To Kill a Mockingbird (1962)
To Kill a Mockingbird is one of those stories that has eluded me for years. It was taught at my high school but I had taken certain English classes with certain teachers in a particular arrangement that skirted around having to read To Kill a Mockingbird. I didn't avoid it, it was avoiding me. I had never seen the movie either. I was grateful for an opportunity to read the book and watch the movie on the big screen.
Since I had read the book very recently, I had it fresh in my mind and because I hadn't seen the movie before I came to it not knowing what to expect.
The movie stays true to the book but it is very different. There are lots of characters missing and lots of scenes that were left behind. In the book, Atticus is very much a secondary character. The main focus is Scout and her brother Jem. It's really their world and point of view that we are experiencing.
When you read a book, the characters come to you with a blank state. The author builds the characters the way he or she wants and we as the reader visualize them in our mind. It's a very different experience with a movie. We are provided with visuals and with actors playing the parts that we would have otherwise created in our minds. Gregory Peck is Atticus Finch when we watch the movie but when we read the book Atticus Finch is our visualization of Atticus Finch.
Having read the book so recently, I was waiting for certain scenes and characters to appear and felt a bit worried when they didn't. But I realized that the book could provide me with more information while the movie only had a couple of hours to deliver the story. While the book focuses mostly on the child characters, the movie HAS to focus on Gregory Peck's Atticus Finch because Peck is the star. He's the draw, the anchor to the story and what keeps the plot going. In the book it's very much about Scout and Jem. Not to say that the two unknowns who played the children didn't get their screen time or were neglected in the film. I thought the film beautifully portrayed the importance of both Scout and Jem's roles in the story. There are two very touching scenes that effectively portray the innocence of children and the injustice adults sometimes do to each other. One is when Atticus is in front of the jail protecting his client and local men come to kill the accused. Scout, Jem and Dill, particular Scout, confront the local men and they ashamedly walk away. In another scene, Scout shows affection to Boo Radley (played by a very young very blonde Robert Duvall in his first role) who is incredibly shy and mostly ignored by the other townsfolk but came out of his shell to help Scout and Jem. While the film really focuses more on Atticus than the book does, I felt like the movie honored the importance of the children as well!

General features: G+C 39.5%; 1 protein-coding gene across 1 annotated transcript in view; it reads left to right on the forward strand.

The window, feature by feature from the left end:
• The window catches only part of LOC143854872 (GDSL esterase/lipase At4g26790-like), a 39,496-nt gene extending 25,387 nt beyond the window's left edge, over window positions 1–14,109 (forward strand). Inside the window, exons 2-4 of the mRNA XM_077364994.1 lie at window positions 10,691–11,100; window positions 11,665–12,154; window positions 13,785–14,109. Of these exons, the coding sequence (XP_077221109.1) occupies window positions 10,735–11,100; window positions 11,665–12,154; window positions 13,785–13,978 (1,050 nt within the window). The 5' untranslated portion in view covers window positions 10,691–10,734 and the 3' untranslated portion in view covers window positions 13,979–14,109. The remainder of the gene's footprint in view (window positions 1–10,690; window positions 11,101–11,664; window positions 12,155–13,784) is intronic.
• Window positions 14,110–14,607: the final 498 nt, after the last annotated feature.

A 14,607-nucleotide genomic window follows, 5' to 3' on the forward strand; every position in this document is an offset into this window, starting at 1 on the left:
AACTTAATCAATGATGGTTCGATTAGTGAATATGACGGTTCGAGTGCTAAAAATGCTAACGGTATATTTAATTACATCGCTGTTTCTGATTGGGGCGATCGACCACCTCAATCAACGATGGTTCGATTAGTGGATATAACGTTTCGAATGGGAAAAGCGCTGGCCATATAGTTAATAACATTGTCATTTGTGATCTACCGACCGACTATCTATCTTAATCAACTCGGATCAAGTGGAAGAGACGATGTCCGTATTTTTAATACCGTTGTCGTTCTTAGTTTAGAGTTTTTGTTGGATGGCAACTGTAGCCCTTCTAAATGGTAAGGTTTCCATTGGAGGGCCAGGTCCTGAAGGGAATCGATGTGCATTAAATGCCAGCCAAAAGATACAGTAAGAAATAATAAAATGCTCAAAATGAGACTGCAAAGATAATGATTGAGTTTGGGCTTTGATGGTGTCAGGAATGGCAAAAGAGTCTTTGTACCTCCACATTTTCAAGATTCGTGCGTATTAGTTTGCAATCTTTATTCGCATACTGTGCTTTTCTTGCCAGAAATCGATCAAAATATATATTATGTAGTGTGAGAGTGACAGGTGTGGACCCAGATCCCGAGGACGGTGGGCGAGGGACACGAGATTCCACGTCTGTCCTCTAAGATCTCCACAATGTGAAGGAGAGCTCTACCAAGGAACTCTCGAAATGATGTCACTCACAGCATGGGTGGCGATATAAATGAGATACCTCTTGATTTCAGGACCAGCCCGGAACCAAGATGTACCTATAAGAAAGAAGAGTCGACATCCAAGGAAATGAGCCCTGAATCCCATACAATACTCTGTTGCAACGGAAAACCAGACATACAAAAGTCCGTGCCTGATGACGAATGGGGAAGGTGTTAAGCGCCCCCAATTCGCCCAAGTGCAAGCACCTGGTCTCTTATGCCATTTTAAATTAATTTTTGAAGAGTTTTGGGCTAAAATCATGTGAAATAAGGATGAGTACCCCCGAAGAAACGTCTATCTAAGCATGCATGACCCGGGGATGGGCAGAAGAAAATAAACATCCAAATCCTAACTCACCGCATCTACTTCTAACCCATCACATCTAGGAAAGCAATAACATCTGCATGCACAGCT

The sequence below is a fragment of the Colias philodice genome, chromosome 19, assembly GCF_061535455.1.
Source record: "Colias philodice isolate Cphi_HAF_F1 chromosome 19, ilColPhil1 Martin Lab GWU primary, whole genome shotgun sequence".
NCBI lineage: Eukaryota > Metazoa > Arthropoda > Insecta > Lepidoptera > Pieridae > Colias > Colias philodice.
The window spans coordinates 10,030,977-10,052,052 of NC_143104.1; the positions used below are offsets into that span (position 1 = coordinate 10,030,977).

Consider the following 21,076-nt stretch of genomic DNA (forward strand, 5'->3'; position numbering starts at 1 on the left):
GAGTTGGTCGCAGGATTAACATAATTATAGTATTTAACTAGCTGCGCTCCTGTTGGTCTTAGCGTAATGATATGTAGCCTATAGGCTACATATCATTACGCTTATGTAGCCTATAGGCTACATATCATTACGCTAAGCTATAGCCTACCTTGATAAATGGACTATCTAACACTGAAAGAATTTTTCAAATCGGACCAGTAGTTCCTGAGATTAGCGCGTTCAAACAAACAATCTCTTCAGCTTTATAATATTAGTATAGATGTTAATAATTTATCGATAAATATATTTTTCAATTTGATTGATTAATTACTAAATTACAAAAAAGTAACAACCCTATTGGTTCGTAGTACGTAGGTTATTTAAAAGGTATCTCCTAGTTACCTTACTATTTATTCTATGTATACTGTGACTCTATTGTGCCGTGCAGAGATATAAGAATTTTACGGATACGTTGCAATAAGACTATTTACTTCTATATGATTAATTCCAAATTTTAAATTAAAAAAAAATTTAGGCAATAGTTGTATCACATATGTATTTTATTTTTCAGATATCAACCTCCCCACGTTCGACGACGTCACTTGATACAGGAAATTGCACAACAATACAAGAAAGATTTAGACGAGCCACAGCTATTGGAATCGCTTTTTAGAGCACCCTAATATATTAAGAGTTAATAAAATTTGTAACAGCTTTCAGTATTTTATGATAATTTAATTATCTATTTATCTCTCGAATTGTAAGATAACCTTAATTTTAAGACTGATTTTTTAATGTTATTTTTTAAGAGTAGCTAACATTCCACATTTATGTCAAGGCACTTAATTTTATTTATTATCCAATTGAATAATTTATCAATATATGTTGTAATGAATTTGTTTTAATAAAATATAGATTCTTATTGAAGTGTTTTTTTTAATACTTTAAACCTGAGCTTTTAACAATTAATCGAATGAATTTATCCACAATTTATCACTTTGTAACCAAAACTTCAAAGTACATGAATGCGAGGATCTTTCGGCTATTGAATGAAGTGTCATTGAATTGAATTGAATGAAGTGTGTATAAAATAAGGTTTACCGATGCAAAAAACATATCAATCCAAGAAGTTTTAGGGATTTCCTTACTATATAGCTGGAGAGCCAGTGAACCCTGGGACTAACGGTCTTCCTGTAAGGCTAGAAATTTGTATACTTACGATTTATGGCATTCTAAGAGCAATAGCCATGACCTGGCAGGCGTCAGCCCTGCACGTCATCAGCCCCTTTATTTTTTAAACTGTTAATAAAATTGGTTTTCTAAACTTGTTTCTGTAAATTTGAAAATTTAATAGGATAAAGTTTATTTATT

While I liked the book better than the movie, I think the film is quite a masterpiece. Gregory Peck did an amazing job portraying Atticus Finch. It's really a marvelous performance and I'm sure a lot of folks with knowledge of Peck's career will say it's one of his best roles.
Did you watch To Kill a Mockingbird (1962) on the big screen last Thursday? What did you think?
Thank you to Harper Perennial and Fathom Events for the book and a chance to see the movie! Much appreciated.